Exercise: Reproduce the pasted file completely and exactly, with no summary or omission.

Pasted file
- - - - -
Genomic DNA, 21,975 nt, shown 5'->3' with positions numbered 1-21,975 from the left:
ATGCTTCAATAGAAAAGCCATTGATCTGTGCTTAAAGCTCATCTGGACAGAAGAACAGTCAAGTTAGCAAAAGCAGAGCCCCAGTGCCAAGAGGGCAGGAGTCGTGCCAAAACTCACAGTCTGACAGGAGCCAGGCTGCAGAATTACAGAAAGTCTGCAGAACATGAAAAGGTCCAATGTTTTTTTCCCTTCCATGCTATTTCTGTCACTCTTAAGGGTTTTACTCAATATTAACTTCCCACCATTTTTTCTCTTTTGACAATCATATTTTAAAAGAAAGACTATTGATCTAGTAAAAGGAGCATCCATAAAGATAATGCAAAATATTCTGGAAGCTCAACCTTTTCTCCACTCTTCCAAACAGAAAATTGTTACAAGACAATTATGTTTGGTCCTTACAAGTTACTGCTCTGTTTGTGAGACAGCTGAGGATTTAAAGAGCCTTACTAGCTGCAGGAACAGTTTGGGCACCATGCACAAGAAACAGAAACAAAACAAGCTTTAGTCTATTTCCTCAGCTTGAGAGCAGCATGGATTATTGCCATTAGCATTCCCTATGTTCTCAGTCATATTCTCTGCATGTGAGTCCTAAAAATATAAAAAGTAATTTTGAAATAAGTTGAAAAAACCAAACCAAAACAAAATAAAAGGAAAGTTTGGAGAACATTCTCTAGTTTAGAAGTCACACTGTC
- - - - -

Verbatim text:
Genomic DNA, 21,975 nt, shown 5'->3' with positions numbered 1-21,975 from the left:
ATGCTTCAATAGAAAAGCCATTGATCTGTGCTTAAAGCTCATCTGGACAGAAGAACAGTCAAGTTAGCAAAAGCAGAGCCCCAGTGCCAAGAGGGCAGGAGTCGTGCCAAAACTCACAGTCTGACAGGAGCCAGGCTGCAGAATTACAGAAAGTCTGCAGAACATGAAAAGGTCCAATGTTTTTTTCCCTTCCATGCTATTTCTGTCACTCTTAAGGGTTTTACTCAATATTAACTTCCCACCATTTTTTCTCTTTTGACAATCATATTTTAAAAGAAAGACTATTGATCTAGTAAAAGGAGCATCCATAAAGATAATGCAAAATATTCTGGAAGCTCAACCTTTTCTCCACTCTTCCAAACAGAAAATTGTTACAAGACAATTATGTTTGGTCCTTACAAGTTACTGCTCTGTTTGTGAGACAGCTGAGGATTTAAAGAGCCTTACTAGCTGCAGGAACAGTTTGGGCACCATGCACAAGAAACAGAAACAAAACAAGCTTTAGTCTATTTCCTCAGCTTGAGAGCAGCATGGATTATTGCCATTAGCATTCCCTATGTTCTCAGTCATATTCTCTGCATGTGAGTCCTAAAAATATAAAAAGTAATTTTGAAATAAGTTGAAAAAACCAAACCAAAACAAAATAAAAGGAAAGTTTGGAGAACATTCTCTAGTTTAGAAGTCACACTGTC